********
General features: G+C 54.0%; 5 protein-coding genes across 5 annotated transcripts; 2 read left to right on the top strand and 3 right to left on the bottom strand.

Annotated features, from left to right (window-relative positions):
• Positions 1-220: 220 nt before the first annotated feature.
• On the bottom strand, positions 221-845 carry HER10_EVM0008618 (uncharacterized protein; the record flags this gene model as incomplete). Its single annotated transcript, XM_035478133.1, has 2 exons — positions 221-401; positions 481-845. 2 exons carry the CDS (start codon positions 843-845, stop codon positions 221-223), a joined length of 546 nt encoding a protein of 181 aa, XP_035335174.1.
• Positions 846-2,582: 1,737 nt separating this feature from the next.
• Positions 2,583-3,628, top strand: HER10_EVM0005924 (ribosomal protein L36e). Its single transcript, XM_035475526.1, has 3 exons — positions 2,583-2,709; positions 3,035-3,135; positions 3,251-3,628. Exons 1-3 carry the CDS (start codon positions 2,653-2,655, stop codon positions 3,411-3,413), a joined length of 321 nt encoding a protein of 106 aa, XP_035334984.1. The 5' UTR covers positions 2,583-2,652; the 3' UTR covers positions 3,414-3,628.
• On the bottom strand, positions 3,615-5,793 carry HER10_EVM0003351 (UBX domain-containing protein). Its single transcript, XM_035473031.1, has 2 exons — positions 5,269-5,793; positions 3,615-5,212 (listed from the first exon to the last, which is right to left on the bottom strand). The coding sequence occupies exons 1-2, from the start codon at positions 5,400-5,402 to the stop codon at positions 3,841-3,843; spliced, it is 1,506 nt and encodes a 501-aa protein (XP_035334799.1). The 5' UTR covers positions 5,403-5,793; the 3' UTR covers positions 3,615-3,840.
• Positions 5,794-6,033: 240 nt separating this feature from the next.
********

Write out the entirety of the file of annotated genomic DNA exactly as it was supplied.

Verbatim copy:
General features: G+C 54.0%; 5 protein-coding genes across 5 annotated transcripts; 2 read left to right on the top strand and 3 right to left on the bottom strand.

Annotated features, from left to right (window-relative positions):
• Positions 1-220: 220 nt before the first annotated feature.
• On the bottom strand, positions 221-845 carry HER10_EVM0008618 (uncharacterized protein; the record flags this gene model as incomplete). Its single annotated transcript, XM_035478133.1, has 2 exons — positions 221-401; positions 481-845. 2 exons carry the CDS (start codon positions 843-845, stop codon positions 221-223), a joined length of 546 nt encoding a protein of 181 aa, XP_035335174.1.
• Positions 846-2,582: 1,737 nt separating this feature from the next.
• Positions 2,583-3,628, top strand: HER10_EVM0005924 (ribosomal protein L36e). Its single transcript, XM_035475526.1, has 3 exons — positions 2,583-2,709; positions 3,035-3,135; positions 3,251-3,628. Exons 1-3 carry the CDS (start codon positions 2,653-2,655, stop codon positions 3,411-3,413), a joined length of 321 nt encoding a protein of 106 aa, XP_035334984.1. The 5' UTR covers positions 2,583-2,652; the 3' UTR covers positions 3,414-3,628.
• On the bottom strand, positions 3,615-5,793 carry HER10_EVM0003351 (UBX domain-containing protein). Its single transcript, XM_035473031.1, has 2 exons — positions 5,269-5,793; positions 3,615-5,212 (listed from the first exon to the last, which is right to left on the bottom strand). The coding sequence occupies exons 1-2, from the start codon at positions 5,400-5,402 to the stop codon at positions 3,841-3,843; spliced, it is 1,506 nt and encodes a 501-aa protein (XP_035334799.1). The 5' UTR covers positions 5,403-5,793; the 3' UTR covers positions 3,615-3,840.
• Positions 5,794-6,033: 240 nt separating this feature from the next.